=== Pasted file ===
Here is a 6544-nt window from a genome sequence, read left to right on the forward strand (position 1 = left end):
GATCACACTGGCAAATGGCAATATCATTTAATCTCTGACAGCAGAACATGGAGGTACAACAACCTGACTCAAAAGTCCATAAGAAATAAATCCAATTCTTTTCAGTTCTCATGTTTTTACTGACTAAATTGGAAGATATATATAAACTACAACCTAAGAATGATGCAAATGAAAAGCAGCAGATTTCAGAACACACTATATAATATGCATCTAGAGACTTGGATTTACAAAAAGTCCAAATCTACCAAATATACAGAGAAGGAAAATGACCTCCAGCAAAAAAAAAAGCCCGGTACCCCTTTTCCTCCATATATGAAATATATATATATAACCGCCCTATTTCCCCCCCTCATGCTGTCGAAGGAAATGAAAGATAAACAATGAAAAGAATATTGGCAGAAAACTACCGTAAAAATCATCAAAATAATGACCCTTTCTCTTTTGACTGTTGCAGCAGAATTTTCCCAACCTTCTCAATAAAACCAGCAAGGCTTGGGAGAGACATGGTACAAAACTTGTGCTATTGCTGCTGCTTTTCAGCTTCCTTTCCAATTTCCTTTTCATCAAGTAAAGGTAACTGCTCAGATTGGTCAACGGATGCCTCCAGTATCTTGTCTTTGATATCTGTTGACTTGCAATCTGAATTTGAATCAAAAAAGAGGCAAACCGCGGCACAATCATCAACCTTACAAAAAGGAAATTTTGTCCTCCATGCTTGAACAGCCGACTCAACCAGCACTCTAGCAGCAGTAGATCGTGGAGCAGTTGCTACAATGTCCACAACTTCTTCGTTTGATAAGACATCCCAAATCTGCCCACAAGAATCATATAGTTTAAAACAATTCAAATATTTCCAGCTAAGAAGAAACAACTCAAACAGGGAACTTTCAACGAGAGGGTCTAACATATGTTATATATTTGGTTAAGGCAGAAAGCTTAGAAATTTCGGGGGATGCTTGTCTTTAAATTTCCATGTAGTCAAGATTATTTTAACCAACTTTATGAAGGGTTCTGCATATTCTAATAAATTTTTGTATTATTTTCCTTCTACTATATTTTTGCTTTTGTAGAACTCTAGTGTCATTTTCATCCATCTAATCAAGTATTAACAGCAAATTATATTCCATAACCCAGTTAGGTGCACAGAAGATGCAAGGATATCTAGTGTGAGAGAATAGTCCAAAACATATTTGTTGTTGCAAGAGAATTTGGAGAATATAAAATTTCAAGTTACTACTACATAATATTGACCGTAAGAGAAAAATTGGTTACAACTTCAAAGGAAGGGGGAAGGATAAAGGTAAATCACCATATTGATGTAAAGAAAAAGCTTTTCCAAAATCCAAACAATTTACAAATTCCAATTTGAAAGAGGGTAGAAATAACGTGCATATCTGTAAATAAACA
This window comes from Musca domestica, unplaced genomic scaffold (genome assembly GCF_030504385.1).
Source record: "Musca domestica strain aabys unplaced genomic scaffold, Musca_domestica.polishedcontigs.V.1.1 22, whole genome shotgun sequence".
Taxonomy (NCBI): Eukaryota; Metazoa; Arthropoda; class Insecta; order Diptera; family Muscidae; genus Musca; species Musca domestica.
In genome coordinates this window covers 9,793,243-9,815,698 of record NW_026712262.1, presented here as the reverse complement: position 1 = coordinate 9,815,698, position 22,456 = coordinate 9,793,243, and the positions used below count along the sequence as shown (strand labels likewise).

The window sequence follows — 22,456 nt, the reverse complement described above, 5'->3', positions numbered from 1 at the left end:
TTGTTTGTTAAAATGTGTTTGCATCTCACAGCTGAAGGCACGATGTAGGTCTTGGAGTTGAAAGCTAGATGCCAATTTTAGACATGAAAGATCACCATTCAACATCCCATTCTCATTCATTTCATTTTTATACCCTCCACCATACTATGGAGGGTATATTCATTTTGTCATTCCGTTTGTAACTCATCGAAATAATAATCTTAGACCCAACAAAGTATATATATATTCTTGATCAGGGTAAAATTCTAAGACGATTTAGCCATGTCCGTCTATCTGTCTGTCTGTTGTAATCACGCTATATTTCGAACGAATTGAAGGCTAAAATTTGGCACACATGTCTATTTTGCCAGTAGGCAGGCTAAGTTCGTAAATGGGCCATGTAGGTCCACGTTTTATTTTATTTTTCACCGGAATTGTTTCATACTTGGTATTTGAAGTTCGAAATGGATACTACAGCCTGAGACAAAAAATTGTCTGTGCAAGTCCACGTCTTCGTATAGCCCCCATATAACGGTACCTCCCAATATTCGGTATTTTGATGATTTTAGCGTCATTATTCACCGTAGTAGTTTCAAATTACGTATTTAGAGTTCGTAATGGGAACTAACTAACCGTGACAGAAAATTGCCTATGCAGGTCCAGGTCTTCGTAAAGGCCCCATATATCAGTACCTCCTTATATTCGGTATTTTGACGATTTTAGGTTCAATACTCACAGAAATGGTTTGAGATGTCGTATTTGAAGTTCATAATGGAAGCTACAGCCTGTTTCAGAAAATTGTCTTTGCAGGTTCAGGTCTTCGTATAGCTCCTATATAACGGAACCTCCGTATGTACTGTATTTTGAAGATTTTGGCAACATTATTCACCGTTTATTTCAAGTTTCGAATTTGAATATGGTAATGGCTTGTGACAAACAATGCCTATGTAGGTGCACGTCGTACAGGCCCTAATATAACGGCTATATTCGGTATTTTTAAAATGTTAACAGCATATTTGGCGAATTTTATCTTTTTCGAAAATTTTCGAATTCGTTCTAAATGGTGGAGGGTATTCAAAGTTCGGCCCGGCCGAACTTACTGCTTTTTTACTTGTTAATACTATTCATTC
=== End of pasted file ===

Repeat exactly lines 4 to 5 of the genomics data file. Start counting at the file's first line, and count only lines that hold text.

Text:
Source record: "Musca domestica strain aabys unplaced genomic scaffold, Musca_domestica.polishedcontigs.V.1.1 22, whole genome shotgun sequence".
Taxonomy (NCBI): Eukaryota; Metazoa; Arthropoda; class Insecta; order Diptera; family Muscidae; genus Musca; species Musca domestica.